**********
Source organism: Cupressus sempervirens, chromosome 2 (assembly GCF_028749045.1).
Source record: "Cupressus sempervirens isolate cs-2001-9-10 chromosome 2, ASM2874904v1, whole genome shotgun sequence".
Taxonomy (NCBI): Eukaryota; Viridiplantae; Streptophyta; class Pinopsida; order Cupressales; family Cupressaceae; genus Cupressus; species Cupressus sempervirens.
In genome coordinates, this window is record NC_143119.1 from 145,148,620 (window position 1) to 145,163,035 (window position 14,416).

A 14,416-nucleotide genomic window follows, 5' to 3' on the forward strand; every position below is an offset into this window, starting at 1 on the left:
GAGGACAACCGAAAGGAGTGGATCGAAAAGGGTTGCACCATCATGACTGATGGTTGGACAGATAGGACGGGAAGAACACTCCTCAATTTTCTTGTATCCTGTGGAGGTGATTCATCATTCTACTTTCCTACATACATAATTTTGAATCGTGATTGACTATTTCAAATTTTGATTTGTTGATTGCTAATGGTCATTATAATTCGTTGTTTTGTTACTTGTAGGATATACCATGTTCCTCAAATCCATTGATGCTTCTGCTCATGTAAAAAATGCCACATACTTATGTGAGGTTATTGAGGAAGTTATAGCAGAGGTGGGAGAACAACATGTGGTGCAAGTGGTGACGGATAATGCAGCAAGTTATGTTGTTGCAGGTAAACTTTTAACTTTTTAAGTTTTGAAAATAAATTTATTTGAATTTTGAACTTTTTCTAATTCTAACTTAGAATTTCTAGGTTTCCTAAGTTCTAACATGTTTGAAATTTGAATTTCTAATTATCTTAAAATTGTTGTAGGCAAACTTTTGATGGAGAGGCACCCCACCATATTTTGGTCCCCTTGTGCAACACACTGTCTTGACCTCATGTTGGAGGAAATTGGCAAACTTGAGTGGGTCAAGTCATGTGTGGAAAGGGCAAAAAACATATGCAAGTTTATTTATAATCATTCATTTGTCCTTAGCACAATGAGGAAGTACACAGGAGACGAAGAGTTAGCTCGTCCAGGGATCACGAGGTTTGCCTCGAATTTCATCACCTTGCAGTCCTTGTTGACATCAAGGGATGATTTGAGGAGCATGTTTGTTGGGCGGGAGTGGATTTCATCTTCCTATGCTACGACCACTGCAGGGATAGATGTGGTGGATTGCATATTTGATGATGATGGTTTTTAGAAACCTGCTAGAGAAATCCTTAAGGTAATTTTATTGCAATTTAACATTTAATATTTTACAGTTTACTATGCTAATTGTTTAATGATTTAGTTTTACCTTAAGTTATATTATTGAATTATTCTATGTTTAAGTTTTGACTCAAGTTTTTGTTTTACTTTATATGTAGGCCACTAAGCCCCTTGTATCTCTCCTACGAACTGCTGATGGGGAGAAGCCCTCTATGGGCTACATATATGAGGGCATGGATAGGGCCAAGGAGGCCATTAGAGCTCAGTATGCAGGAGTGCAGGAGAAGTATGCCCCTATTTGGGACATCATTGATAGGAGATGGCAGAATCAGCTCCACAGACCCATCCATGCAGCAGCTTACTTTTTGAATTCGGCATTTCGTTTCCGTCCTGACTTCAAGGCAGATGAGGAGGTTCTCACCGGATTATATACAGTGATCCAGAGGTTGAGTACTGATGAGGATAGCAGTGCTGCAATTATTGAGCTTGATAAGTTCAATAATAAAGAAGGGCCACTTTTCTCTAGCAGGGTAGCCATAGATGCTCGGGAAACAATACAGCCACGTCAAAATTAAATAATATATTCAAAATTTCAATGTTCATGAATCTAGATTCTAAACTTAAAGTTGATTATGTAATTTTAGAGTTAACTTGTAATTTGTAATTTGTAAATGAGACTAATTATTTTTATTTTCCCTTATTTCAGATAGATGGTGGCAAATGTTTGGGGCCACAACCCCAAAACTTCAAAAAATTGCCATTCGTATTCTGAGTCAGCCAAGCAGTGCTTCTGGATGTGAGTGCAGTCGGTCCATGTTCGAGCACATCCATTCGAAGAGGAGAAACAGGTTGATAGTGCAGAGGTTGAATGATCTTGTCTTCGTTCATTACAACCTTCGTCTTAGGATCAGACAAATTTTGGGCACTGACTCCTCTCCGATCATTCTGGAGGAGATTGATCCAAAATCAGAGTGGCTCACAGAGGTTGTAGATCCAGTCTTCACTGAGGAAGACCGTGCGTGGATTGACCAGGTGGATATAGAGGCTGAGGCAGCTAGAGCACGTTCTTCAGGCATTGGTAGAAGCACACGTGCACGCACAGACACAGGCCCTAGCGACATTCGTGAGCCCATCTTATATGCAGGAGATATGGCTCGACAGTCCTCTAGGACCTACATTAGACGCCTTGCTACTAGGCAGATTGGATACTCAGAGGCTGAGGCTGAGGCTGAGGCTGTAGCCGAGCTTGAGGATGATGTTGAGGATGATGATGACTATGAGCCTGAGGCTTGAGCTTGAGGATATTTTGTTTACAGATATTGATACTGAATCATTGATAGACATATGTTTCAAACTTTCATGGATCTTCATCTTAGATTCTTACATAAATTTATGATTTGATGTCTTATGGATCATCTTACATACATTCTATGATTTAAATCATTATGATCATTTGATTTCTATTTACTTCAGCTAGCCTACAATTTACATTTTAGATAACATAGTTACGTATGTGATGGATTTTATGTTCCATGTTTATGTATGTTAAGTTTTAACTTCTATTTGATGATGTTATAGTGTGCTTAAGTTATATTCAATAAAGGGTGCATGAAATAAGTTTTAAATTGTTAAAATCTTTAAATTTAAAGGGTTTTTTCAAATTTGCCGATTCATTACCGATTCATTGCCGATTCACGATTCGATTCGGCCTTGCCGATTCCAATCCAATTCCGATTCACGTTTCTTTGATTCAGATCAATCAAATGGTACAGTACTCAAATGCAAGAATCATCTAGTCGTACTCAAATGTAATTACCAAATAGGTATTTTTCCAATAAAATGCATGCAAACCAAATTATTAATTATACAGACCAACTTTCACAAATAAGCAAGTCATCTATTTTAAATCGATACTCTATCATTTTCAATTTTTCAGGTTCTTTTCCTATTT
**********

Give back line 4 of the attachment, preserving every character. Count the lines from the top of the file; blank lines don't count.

In genome coordinates, this window is record NC_143119.1 from 145,148,620 (window position 1) to 145,163,035 (window position 14,416).